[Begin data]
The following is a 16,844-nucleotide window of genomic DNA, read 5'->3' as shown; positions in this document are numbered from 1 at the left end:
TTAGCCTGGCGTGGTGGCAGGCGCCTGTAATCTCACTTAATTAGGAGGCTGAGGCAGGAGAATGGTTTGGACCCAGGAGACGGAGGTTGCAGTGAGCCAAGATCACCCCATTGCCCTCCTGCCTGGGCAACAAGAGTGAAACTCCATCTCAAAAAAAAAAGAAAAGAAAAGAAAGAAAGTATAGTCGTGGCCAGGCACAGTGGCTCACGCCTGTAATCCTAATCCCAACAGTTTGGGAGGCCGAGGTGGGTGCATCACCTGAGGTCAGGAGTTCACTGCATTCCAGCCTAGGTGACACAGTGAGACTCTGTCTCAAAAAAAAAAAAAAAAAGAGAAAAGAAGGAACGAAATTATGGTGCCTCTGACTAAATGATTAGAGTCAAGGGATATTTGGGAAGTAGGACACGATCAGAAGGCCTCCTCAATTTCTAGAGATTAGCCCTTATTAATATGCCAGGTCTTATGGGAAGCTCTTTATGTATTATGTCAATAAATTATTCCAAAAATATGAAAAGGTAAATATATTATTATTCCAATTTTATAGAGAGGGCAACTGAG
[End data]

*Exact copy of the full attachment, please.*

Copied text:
The following is a 16,844-nucleotide window of genomic DNA, read 5'->3' as shown; positions in this document are numbered from 1 at the left end:
TTAGCCTGGCGTGGTGGCAGGCGCCTGTAATCTCACTTAATTAGGAGGCTGAGGCAGGAGAATGGTTTGGACCCAGGAGACGGAGGTTGCAGTGAGCCAAGATCACCCCATTGCCCTCCTGCCTGGGCAACAAGAGTGAAACTCCATCTCAAAAAAAAAAGAAAAGAAAAGAAAGAAAGTATAGTCGTGGCCAGGCACAGTGGCTCACGCCTGTAATCCTAATCCCAACAGTTTGGGAGGCCGAGGTGGGTGCATCACCTGAGGTCAGGAGTTCACTGCATTCCAGCCTAGGTGACACAGTGAGACTCTGTCTCAAAAAAAAAAAAAAAAAGAGAAAAGAAGGAACGAAATTATGGTGCCTCTGACTAAATGATTAGAGTCAAGGGATATTTGGGAAGTAGGACACGATCAGAAGGCCTCCTCAATTTCTAGAGATTAGCCCTTATTAATATGCCAGGTCTTATGGGAAGCTCTTTATGTATTATGTCAATAAATTATTCCAAAAATATGAAAAGGTAAATATATTATTATTCCAATTTTATAGAGAGGGCAACTGAG